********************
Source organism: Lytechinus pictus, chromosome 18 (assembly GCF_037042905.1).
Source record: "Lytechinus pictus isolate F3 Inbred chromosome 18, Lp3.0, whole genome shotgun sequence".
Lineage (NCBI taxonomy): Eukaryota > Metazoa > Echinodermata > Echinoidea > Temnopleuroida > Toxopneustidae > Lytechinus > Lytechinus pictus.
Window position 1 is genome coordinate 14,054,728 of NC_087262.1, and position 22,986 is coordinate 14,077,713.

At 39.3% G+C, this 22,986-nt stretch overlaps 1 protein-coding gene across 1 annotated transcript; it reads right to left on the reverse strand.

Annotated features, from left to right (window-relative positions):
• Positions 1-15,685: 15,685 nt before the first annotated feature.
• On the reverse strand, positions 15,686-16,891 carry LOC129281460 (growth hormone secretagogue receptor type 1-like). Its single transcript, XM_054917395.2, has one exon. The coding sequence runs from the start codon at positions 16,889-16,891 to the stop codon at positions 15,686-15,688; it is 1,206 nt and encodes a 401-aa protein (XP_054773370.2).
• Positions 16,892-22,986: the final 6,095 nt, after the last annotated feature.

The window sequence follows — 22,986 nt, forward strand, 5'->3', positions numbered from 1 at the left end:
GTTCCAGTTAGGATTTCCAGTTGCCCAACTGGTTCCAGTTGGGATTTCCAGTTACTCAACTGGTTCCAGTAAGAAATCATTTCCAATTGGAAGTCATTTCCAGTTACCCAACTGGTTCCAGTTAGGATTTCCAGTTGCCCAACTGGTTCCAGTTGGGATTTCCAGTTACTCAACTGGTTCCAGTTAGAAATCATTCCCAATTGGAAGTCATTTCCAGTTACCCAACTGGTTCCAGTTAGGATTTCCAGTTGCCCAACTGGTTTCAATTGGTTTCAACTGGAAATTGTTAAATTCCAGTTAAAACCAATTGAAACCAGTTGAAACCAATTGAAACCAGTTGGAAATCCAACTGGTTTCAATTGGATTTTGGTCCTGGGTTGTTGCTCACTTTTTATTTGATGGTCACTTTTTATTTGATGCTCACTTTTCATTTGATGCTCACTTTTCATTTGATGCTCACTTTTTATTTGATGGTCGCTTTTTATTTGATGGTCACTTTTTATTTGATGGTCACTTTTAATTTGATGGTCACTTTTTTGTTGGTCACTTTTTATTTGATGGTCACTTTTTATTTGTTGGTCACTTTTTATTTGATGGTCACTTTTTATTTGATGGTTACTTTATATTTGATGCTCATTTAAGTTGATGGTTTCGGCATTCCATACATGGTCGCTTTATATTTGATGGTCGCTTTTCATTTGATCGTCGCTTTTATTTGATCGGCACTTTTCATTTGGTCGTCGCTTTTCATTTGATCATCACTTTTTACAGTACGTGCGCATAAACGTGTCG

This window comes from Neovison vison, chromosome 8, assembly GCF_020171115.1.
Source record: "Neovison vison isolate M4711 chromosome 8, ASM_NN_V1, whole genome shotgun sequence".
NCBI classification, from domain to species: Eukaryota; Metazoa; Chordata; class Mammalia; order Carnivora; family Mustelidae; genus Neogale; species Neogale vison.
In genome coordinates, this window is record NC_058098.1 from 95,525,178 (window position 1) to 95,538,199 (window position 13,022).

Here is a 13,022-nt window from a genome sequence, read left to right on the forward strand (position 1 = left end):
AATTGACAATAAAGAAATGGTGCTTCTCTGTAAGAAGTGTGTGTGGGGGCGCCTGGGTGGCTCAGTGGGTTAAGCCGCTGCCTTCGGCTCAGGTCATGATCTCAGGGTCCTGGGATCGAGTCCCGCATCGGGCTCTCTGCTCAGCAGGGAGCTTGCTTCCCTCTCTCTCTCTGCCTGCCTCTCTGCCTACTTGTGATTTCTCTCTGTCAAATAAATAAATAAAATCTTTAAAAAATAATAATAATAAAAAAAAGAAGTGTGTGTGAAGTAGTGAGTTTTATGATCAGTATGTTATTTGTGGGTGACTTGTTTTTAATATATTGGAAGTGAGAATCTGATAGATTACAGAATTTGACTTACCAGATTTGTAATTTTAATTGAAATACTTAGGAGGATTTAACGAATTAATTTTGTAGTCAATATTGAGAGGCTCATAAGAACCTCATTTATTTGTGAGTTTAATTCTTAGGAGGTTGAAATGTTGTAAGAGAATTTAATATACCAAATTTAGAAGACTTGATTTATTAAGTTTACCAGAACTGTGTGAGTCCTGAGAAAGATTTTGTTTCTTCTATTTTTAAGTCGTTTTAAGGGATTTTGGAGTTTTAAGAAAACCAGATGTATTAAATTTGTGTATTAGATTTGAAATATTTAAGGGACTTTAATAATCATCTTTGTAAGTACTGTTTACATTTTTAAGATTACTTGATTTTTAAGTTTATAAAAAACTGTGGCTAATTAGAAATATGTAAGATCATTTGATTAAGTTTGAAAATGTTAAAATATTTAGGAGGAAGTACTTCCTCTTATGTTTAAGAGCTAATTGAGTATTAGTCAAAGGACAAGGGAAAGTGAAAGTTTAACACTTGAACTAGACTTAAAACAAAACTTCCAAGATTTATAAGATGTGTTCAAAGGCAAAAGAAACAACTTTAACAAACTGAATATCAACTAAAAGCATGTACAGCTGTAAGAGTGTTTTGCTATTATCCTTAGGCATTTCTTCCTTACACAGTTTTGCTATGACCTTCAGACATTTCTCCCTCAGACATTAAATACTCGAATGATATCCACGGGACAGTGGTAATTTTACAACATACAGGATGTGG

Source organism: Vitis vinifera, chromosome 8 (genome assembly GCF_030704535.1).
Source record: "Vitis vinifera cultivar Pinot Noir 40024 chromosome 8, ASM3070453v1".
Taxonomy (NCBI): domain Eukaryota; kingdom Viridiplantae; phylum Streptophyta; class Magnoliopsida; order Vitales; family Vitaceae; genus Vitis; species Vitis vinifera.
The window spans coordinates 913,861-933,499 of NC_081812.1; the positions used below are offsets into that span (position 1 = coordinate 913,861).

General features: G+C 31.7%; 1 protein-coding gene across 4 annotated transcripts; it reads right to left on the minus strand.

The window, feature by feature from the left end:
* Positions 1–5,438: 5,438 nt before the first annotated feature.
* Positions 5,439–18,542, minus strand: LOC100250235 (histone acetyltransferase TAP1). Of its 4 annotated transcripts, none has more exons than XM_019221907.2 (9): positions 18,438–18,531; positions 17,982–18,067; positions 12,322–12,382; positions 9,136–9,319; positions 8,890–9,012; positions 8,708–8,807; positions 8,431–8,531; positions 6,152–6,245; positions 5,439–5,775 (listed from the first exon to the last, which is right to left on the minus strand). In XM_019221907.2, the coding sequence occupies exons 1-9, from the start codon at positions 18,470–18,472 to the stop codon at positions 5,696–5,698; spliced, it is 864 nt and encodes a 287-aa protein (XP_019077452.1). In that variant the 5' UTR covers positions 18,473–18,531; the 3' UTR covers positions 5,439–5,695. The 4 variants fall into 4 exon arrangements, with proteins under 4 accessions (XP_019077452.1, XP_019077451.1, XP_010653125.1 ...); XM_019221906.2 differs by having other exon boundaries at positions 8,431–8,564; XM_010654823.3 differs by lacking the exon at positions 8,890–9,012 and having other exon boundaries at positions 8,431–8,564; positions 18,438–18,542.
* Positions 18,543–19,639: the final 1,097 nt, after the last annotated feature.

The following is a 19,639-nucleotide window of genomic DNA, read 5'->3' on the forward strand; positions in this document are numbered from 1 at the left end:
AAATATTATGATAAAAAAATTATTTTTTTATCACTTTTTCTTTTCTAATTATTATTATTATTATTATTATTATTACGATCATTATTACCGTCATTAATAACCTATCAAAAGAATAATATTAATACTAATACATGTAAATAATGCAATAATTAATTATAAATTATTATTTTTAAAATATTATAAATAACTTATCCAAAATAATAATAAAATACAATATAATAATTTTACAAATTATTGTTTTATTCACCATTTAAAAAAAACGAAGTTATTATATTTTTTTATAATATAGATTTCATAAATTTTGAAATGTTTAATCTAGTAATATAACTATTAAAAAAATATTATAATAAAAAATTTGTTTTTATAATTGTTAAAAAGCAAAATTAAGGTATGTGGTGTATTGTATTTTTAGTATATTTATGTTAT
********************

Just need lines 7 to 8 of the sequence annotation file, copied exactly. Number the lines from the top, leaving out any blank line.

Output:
• Positions 1-15,685: 15,685 nt before the first annotated feature.
• On the reverse strand, positions 15,686-16,891 carry LOC129281460 (growth hormone secretagogue receptor type 1-like). Its single transcript, XM_054917395.2, has one exon. The coding sequence runs from the start codon at positions 16,889-16,891 to the stop codon at positions 15,686-15,688; it is 1,206 nt and encodes a 401-aa protein (XP_054773370.2).